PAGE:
• If you already have a Hickman line in place this can be used to return the blood to you. Unfortunately, we are not able to use PICC lines to carry out the procedures as these do not provide the machine with an adequate blood flow through it.
  • You can eat and drink normally before and during the procedure. Once you are attached to the machine however, you cannot be disconnected until the procedure is completed. This takes about 4 to 6 hours.
  • Your blood pressure and pulse will be monitored at the beginning and end of the procedure. If you feel dizzy or light-headed during the procedure it is important to let the nurse know.
  • The machine is removing and returning blood to you continuously and even though there will be a very small amount of blood in the machine at any one time, it may be enough to make you light-headed.
  • The machine uses an anticoagulant to prevent the blood from clotting. This may cause tingling around the lips, cheeks or fingertips as it can cause the calcium levels in your blood to drop. Let the nurse know if this happens. Oral tablets or an infusion into the cannula will prevent any complications.
  • The collection is usually completed in 1 or 2 days. You may go home after the first day and we will advise you if you need to return the next day. If so, you will need more G-CSF injections that evening. Occasionally an overnight stay may be required, and we would advise that you bring an overnight bag with you.
  • You may feel tired after the procedure, and we advise you to drink plenty of fluids and rest.
  • There will be a nurse in attendance throughout the procedure.

What is a bone marrow collection (harvest)?

You are only likely to require this procedure if there are medical indications which would prevent you from having a stem cell harvest or in rare cases where your doctor feels this may be the best means to supplement a peripheral stem cell collection.

  • This type of collection is carried out under a general anaesthetic and in theatres. You will be admitted into hospital the day before the harvest, and you will need to have some blood tests and have an examination by a doctor. The doctor will discuss the procedure with you again and ask you to sign a consent form agreeing to the procedure.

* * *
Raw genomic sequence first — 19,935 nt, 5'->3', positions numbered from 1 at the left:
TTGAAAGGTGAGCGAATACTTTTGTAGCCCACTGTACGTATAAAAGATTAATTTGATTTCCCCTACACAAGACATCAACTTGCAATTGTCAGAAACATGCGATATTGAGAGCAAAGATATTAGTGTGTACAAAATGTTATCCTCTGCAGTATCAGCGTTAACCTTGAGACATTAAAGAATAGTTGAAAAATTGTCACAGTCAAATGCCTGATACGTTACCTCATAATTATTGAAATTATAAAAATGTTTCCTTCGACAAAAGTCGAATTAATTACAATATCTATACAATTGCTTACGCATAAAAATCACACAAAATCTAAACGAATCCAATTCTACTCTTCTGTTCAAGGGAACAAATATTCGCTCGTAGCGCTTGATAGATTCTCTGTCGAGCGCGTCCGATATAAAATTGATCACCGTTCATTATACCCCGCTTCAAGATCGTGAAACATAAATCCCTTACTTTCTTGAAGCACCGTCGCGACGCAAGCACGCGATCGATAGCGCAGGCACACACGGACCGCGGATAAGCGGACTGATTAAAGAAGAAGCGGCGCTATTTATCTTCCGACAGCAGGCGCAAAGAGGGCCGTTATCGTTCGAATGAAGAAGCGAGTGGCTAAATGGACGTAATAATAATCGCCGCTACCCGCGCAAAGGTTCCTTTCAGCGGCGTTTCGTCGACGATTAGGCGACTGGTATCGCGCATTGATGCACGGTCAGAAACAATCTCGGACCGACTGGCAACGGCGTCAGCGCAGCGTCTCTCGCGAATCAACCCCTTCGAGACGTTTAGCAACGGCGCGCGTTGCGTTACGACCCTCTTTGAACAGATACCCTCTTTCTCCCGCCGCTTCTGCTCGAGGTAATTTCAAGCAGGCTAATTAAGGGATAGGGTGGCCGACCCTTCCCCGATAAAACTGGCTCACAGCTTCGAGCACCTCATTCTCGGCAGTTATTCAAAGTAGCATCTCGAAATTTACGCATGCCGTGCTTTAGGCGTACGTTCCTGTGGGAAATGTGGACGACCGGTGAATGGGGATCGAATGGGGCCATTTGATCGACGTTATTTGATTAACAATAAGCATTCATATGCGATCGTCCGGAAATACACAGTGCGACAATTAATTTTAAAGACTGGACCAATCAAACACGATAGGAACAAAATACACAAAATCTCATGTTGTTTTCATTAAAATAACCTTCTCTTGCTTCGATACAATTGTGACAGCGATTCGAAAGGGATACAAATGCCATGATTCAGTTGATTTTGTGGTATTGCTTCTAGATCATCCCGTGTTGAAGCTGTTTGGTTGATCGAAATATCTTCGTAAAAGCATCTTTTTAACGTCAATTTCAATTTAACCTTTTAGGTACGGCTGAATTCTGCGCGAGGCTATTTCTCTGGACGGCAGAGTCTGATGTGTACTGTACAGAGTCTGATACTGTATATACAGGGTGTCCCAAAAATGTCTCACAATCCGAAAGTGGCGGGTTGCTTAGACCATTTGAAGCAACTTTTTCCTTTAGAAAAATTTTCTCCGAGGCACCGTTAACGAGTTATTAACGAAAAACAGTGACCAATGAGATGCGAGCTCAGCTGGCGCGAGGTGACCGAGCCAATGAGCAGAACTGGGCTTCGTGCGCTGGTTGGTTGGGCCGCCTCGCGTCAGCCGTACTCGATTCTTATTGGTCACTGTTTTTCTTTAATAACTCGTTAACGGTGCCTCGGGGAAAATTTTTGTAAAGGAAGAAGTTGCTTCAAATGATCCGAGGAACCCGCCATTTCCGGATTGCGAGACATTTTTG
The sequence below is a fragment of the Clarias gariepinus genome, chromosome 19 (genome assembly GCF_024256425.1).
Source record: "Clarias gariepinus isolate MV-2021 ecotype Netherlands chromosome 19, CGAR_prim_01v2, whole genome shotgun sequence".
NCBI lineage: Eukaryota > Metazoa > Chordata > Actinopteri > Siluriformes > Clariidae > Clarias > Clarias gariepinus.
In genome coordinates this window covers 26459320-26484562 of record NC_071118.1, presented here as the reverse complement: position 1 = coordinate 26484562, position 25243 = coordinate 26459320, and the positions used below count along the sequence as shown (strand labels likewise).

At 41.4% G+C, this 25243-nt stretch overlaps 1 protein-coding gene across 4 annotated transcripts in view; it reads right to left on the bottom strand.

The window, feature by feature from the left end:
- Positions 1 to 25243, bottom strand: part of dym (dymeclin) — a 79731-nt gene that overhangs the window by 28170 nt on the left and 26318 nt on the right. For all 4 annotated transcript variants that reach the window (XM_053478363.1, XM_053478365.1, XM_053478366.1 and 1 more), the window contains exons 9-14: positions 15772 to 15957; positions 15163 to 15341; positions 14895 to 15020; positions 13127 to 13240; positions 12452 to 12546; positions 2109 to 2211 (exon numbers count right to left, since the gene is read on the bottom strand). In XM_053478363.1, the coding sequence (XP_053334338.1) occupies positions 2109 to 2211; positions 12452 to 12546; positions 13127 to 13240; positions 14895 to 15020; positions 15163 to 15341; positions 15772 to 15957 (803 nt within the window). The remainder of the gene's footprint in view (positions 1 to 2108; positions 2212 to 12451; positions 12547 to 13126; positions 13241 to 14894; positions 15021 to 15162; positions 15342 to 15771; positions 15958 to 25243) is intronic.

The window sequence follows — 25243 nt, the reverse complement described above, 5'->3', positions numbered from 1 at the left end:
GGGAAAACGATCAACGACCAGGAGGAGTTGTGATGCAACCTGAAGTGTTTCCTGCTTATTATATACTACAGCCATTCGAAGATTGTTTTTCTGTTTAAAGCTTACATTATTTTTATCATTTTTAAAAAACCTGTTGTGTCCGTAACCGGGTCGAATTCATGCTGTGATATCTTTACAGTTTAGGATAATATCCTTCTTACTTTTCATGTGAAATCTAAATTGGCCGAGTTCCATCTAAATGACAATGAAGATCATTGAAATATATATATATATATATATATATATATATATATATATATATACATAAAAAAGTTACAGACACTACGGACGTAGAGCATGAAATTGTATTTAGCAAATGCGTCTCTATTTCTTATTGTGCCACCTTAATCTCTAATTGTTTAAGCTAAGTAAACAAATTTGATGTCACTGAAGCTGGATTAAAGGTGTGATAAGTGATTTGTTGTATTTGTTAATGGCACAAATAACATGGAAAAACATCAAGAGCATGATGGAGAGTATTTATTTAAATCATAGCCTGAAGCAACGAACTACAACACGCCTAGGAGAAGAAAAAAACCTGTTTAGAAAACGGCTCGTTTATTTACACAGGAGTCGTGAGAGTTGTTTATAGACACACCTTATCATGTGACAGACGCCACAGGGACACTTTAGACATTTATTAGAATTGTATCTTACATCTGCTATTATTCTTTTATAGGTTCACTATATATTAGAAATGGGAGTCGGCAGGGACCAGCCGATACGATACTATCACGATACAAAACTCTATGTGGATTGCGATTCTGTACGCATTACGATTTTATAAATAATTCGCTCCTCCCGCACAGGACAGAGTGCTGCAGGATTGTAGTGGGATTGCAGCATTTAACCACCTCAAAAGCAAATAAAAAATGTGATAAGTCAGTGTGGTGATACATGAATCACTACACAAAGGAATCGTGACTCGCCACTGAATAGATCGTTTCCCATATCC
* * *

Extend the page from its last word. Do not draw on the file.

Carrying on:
• You are not allowed to eat or drink anything from midnight the night before the harvest. On the day, we will ask you to shower and put on a hospital gown. Remove all your jewellery (except a wedding ring). When the theatre staff are ready for you, a porter and nurse will take you to theatre.
  • The anaesthetist will insert a cannula (a plastic needle) into the back of your hand so you can have medication to put you to sleep.
  • 2 doctors or nurses will collect the bone marrow from the back of your hip bones. They will put a needle into the bone and remove the bone marrow with a syringe and transfer this to a blood bag. The collection takes about an hour to complete and will remove about 1 to 1.5 litres of bone marrow. Your body can replace this in less than 3 weeks.
  • A dressing is put over the puncture sites there will be at least 2 of these, one on each hip to stop the site from bleeding and the staff will take you to the recovery room to ‘wake up’.
  • When you wake up, you may have some fluids running into the cannula in your hand. This is to replace some of the fluid that has been taken during theatre. When you are properly awake, we will take you back to the ward. You may also need a blood transfusion at this point, but this is rare.
  • The staff on the ward will monitor you regularly and check the puncture sites, your blood pressure, temperature and pulse. They will also monitor your oxygen levels. You will then be able to drink and have some painkillers for the soreness in your back, hips and throat.
  • Normally, you will be discharged home the next day. We advise you to rest for the next few days and return to work the following week. We will give you some painkillers.
  • You will require at least 7 to 10 days to recover, and occasionally you will have lower back pain for a little longer.

Side effects of each procedure

G-CSF/Stem cell harvest

  • Injection site reactions
  • Bone pain
  • Flu-like syndrome
  • Venous thrombo-embolism (rare)
  • Splenic rupture (very rare)